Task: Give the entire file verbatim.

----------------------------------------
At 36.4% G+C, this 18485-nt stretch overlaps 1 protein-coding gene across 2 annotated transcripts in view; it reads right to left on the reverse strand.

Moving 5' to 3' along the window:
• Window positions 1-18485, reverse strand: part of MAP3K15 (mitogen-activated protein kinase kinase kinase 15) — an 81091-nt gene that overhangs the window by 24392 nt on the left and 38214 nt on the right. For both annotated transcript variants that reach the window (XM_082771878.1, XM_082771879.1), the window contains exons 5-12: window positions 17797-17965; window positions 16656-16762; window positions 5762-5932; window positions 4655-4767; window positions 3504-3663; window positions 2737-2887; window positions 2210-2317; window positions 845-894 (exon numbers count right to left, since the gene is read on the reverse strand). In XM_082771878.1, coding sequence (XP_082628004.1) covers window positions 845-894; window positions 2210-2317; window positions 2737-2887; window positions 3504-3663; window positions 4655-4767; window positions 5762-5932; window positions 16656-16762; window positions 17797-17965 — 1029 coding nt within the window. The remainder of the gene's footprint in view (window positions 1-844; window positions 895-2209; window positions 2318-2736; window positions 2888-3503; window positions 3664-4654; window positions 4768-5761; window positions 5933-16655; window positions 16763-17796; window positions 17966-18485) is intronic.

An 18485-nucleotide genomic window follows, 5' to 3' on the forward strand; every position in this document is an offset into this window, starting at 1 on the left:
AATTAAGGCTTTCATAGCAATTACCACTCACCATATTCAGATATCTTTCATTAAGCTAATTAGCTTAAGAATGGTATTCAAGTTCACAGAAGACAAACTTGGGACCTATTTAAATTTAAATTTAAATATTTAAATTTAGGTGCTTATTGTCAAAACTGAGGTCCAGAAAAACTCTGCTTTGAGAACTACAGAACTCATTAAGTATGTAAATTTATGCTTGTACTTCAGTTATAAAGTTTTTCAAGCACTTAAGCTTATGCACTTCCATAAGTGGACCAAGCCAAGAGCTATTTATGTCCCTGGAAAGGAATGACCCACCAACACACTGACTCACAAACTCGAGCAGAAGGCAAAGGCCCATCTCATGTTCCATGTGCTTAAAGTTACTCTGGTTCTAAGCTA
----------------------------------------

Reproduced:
At 36.4% G+C, this 18485-nt stretch overlaps 1 protein-coding gene across 2 annotated transcripts in view; it reads right to left on the reverse strand.

Moving 5' to 3' along the window:
• Window positions 1-18485, reverse strand: part of MAP3K15 (mitogen-activated protein kinase kinase kinase 15) — an 81091-nt gene that overhangs the window by 24392 nt on the left and 38214 nt on the right. For both annotated transcript variants that reach the window (XM_082771878.1, XM_082771879.1), the window contains exons 5-12: window positions 17797-17965; window positions 16656-16762; window positions 5762-5932; window positions 4655-4767; window positions 3504-3663; window positions 2737-2887; window positions 2210-2317; window positions 845-894 (exon numbers count right to left, since the gene is read on the reverse strand). In XM_082771878.1, coding sequence (XP_082628004.1) covers window positions 845-894; window positions 2210-2317; window positions 2737-2887; window positions 3504-3663; window positions 4655-4767; window positions 5762-5932; window positions 16656-16762; window positions 17797-17965 — 1029 coding nt within the window. The remainder of the gene's footprint in view (window positions 1-844; window positions 895-2209; window positions 2318-2736; window positions 2888-3503; window positions 3664-4654; window positions 4768-5761; window positions 5933-16655; window positions 16763-17796; window positions 17966-18485) is intronic.

An 18485-nucleotide genomic window follows, 5' to 3' on the forward strand; every position in this document is an offset into this window, starting at 1 on the left:
AATTAAGGCTTTCATAGCAATTACCACTCACCATATTCAGATATCTTTCATTAAGCTAATTAGCTTAAGAATGGTATTCAAGTTCACAGAAGACAAACTTGGGACCTATTTAAATTTAAATTTAAATATTTAAATTTAGGTGCTTATTGTCAAAACTGAGGTCCAGAAAAACTCTGCTTTGAGAACTACAGAACTCATTAAGTATGTAAATTTATGCTTGTACTTCAGTTATAAAGTTTTTCAAGCACTTAAGCTTATGCACTTCCATAAGTGGACCAAGCCAAGAGCTATTTATGTCCCTGGAAAGGAATGACCCACCAACACACTGACTCACAAACTCGAGCAGAAGGCAAAGGCCCATCTCATGTTCCATGTGCTTAAAGTTACTCTGGTTCTAAGCTA